In Part 1 we explored the classification system in Burgundy, and, the importance of  the different villages and individual vineyards.

Part 2 delves deeper into the vineyards. We’re looking specifically at cool climate vineyards, there is no universal vineyard recipe for every region and climate in the wine world.

Tiny Vines

In Australia, we have historically planted rows of vines wide enough apart to fit a standard tractor down them around 2.2m and with spacings of 1.2-2m between vines. Typically vines have a fruiting wire near waste height and the foliage grows to be above head height.

A Pinot vine at Yarra Yering planted at 2.2m x 1.2m with 26 bunches on it.

Burgundy is vastly different. Vines are planted in 1m wide rows, 1m apart. This means there’s 10,000 vines per hectare.  This compares to about 2,000 vines per hectare in Australia. Each vine in Burgundy yields about 500grams of fruit, compared to 2.5kg per vine in a low yielding Australian vineyard.

You can see just how close the vines rows are. A man just fitting between them and towering over them. The vines have been trained vertically with foliage wires and hedge, trimmed to height. Domaine Bernard-Moreau Chassagne Montrachet

In Burgundy, the fruiting wire is closer to knee height and the foliage is lucking to grow past your arm pits. This might just be the reason most vineyard workers in Burgundy are on the shorter side! The vineyard work is back breaking, intensive, and, in all the great vineyards done by hand or horse!

A horse and plough squeeze between the vines of a vineyard in Burgundy.

Why does all this matter?

For the same reason we are seeing more cool climate wineries in Australia convert to high density close planted vineyards! Think Bass Phillip, Bindi, Serrat.

Vines are weeds, to get the best out of them in cool climates, you need to control vigour and ensure each berry is being packed full of flavour, aroma, colour and quality tannin.

All of these things come from reserves stored in the vine trunk and roots.

So you need to get the amount of trunk and root for each kilo of fruit balanced. In a cool climate close planting gets us closer to the mark. In a vineyard spaced 1m x 1m each vine will have 6-8 shoots growing from it compared to 16-30 in Australia. Each shoot will yield 1-2 bunches of fruit with many growers cutting of the 2nd bunch on each shoot. Each bunch will weigh only 100grams.

It also creates competition between vines, so the weeds that they are, don’t put to much energy into growing leaves and shoots, and, at the right time of year put all the energy into making tasty berries.

Old Vines

We mentioned vine reserves store in the vines trunk and roots. This is the first reason vine age is important. When first planted the vines trunk is only pencil thick and it’s root system minimal.

A 2 year old Yarra Yering Shiraz vine. You can see the secateurs at the base showing the trunk is still very thin.
Old Vine in the Grand Cru Bâtard-Montrachet vineyard. You can see the size of the trunk next to a man’s leg! And just 1 cane of pruned vine ready to be tied down and grow the fruit of the next season.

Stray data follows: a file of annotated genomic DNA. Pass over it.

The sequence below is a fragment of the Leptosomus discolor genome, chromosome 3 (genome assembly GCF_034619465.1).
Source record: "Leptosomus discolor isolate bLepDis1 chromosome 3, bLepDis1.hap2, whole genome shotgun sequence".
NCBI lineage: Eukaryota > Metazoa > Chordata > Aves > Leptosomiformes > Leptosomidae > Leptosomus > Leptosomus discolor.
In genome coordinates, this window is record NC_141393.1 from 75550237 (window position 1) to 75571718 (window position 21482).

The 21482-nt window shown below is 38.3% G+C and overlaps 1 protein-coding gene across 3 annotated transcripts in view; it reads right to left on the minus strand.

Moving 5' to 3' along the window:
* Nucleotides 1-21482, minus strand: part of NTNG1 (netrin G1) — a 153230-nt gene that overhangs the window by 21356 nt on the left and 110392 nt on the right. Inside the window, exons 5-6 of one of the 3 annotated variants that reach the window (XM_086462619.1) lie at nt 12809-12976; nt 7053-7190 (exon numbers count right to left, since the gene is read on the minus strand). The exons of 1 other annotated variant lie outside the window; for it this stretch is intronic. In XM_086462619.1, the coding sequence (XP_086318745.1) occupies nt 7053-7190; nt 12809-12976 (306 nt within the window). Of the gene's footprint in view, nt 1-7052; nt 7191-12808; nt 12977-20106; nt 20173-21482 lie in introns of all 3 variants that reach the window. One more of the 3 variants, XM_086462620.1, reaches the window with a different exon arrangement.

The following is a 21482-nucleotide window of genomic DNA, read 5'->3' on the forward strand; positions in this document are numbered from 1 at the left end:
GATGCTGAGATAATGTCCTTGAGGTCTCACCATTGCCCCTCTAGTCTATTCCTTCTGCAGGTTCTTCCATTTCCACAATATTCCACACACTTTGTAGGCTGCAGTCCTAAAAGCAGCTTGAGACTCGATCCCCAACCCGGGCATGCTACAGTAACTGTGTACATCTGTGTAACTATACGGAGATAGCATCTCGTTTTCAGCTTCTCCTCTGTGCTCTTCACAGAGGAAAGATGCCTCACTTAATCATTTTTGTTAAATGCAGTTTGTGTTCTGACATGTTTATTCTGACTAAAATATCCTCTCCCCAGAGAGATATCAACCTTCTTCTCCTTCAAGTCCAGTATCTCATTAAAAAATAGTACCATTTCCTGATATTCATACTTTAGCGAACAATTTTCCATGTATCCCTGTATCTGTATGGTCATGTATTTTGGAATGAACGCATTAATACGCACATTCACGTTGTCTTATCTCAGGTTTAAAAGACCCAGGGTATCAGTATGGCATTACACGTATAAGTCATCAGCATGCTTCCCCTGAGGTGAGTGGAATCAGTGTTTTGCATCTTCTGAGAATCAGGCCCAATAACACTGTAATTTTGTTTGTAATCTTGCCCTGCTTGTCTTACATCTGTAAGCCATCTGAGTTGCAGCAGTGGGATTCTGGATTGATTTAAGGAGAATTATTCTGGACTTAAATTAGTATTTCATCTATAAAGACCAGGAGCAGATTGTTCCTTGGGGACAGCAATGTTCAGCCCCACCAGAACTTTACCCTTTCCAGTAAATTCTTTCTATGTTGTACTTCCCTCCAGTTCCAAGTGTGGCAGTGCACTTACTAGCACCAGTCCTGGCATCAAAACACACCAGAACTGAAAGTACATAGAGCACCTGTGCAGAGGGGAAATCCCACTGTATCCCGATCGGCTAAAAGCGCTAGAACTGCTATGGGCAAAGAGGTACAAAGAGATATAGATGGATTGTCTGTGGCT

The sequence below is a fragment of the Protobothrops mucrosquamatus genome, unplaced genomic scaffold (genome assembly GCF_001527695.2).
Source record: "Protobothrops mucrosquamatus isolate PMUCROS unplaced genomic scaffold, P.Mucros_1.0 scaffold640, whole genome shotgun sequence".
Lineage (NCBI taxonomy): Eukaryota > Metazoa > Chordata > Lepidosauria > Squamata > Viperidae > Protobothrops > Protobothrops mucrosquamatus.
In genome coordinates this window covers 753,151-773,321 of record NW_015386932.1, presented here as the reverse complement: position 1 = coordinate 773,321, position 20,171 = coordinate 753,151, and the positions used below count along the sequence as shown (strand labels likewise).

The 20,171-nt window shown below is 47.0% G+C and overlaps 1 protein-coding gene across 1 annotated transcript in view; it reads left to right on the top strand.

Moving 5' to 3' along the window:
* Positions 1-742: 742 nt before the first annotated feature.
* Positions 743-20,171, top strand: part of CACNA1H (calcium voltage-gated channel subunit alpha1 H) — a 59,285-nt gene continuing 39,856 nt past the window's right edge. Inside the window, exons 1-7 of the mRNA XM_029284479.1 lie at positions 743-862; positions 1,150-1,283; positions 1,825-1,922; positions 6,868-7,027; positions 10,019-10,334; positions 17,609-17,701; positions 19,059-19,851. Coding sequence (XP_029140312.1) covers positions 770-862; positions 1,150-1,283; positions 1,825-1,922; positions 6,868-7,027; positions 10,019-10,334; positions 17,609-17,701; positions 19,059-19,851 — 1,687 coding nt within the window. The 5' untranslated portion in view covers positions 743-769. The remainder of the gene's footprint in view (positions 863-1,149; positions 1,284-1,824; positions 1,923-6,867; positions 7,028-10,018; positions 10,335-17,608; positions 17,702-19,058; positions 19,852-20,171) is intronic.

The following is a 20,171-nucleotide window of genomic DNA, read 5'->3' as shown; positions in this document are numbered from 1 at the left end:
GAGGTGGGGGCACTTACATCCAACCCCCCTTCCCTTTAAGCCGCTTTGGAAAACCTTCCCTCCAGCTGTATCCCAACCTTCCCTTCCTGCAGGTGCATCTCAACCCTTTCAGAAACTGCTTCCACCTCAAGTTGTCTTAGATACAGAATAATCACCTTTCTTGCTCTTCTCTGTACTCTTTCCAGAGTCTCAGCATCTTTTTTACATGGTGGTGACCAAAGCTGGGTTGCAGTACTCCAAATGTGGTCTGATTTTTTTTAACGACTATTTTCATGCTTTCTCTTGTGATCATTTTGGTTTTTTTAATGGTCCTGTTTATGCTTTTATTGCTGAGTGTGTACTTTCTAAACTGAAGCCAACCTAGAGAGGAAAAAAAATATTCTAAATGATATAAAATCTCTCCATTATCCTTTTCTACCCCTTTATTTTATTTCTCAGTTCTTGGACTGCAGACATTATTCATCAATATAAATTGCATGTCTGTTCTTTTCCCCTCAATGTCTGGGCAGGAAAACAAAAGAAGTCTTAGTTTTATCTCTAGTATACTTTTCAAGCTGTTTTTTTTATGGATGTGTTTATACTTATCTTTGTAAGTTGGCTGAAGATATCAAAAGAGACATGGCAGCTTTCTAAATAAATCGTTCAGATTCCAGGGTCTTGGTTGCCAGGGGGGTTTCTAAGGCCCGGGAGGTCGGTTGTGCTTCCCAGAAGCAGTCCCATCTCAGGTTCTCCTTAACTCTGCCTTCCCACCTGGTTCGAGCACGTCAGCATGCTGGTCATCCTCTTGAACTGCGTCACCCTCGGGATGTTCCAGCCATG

As it ages the trunk thickens, a head develops, and, the root system grows, penetrating as deep as it can into the ground. Eventually the truck and head of the vine thicken to the point of being a solid log of wood and the root system spreads wide and deep.

All of this vine system creates more space for reserves, that can, in turn, be used to create greater concentrations of flavour, aroma, colour and quality tannin.

Beyond this the vines reach a point of balance that more consistently gives the growing fruit that is balanced, acid, sugar, tannin and flavour coming together at optimal levels at the right time.

Often it means the fruit will be flavour ripe at lower sugar levels allowing a wine of lower alcohol to be made.

This is just one of the reasons we have seen Australian Pinot Noir improve dramatically in quality over the last 20years. Vine planted in the 1990’s are reaching an age where they are improving fruit balance and quality.

In Burgundy they’ve had the advantage of having old vines for generations. You’ll regularly see the term “Vielles Vignes” on wine labels, meaning old vines.

HOT TIP – If you see “Vielles Vignes” on a French wine label it’s a good thing!

Vielles Vignes is prominent on the label. The vines for this wine were planted in 1950. The wine has a depth of flavour & quality of tannin typically associated with old vine wines.

The downside is that after a certain point, just like humans, vines start to decline, become less productive and a grower has to decide whether to rip out his vines and replant or maintain the quality at uneconomical yields! A tough decision when many only have enough vines to make a single barrel of wine from a particular vineyard. Many choose to rotate their vineyards pulling out a percentage each year, leaving the vineyard fallow for a year or two before replanting.

What does all this mean?

In the cool climate vineyards of Burgundy close planting and vine age are intrinsically linked to quality. Combined the two see balanced fruit packed with intense flavours and supple long tannins.

Stay tuned for the Burgundy Part 3. Join the Wine Decoded Community to make sure you don’t miss out it’s free!

We regularly have Burgundy offers. Check out our “Offers” page for current and past offers. Think Hubert Lignier, SC Guillard, Paul Pilot, Piere-Yves Colin-Morey, Bernard Moreau, Lignier-Michelot, Jadot, Lafarge, Gerard Raphet, Stephane Magnien, Leroy ……… and the list goes on.

If you’ve got any questions, drop us a line in the comments and we'll get back to you.

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